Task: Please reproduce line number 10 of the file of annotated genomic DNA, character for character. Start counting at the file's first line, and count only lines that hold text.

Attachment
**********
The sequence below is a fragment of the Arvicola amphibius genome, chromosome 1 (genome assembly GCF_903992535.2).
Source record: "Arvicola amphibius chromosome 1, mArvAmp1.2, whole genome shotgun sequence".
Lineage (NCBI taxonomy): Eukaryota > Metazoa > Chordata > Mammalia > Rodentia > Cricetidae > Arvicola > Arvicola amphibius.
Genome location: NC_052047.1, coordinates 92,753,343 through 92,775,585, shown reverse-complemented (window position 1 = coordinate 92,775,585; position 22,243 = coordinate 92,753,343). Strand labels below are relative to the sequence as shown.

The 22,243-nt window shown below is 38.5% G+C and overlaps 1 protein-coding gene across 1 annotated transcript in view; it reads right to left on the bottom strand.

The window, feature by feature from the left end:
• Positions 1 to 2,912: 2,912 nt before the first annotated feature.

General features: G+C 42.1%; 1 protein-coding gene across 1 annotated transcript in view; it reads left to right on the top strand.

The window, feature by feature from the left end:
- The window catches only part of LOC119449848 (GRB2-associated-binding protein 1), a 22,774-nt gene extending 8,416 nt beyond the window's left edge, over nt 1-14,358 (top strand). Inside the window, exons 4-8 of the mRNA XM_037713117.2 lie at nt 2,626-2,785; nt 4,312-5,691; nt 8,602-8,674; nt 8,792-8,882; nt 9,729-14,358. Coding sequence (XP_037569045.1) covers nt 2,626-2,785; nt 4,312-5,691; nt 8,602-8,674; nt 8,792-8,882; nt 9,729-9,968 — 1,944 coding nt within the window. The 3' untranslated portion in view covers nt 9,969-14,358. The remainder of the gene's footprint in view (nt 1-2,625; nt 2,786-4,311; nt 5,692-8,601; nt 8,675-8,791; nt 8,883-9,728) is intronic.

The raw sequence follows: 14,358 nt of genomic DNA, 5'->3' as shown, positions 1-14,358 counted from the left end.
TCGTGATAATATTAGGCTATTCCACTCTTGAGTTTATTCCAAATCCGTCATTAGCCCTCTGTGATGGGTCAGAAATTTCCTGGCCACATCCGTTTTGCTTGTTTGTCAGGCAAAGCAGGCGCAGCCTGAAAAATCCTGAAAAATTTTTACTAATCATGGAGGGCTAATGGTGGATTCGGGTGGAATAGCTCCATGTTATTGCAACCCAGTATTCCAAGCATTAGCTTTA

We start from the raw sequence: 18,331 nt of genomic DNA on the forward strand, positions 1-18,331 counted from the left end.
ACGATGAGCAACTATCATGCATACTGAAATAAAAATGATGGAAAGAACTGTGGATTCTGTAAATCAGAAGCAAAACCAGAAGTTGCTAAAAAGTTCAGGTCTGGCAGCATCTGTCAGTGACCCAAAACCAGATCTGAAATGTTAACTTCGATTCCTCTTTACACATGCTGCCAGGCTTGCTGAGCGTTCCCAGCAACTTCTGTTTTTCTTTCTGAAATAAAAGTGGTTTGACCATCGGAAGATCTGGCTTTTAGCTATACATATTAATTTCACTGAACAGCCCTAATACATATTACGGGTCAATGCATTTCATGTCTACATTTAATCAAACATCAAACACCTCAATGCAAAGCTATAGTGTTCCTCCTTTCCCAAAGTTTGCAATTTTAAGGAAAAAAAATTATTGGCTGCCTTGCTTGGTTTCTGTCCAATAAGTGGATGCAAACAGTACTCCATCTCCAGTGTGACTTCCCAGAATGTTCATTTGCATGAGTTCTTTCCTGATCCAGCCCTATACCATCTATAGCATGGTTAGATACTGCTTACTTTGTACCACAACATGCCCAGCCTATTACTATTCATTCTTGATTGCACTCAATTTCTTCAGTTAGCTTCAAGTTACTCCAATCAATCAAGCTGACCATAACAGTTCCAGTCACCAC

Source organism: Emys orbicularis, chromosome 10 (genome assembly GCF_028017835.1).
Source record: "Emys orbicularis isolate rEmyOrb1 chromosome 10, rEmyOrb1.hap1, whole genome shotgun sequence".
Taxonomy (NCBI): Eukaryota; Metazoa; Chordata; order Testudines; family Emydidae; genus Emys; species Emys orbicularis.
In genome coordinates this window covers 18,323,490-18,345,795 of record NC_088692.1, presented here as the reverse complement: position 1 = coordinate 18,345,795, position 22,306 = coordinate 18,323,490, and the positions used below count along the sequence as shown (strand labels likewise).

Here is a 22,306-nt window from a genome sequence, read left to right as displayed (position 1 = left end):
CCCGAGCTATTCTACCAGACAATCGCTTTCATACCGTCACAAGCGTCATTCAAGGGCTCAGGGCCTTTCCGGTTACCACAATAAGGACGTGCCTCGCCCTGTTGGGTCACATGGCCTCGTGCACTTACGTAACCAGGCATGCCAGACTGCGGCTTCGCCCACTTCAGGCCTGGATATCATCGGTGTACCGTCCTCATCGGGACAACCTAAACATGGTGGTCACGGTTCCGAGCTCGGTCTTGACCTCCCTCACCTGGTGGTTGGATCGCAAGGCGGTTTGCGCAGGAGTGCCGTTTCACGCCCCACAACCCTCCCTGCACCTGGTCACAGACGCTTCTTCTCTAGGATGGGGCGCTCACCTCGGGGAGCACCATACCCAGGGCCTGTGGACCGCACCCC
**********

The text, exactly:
- The window catches only part of LOC119449848 (GRB2-associated-binding protein 1), a 22,774-nt gene extending 8,416 nt beyond the window's left edge, over nt 1-14,358 (top strand). Inside the window, exons 4-8 of the mRNA XM_037713117.2 lie at nt 2,626-2,785; nt 4,312-5,691; nt 8,602-8,674; nt 8,792-8,882; nt 9,729-14,358. Coding sequence (XP_037569045.1) covers nt 2,626-2,785; nt 4,312-5,691; nt 8,602-8,674; nt 8,792-8,882; nt 9,729-9,968 — 1,944 coding nt within the window. The 3' untranslated portion in view covers nt 9,969-14,358. The remainder of the gene's footprint in view (nt 1-2,625; nt 2,786-4,311; nt 5,692-8,601; nt 8,675-8,791; nt 8,883-9,728) is intronic.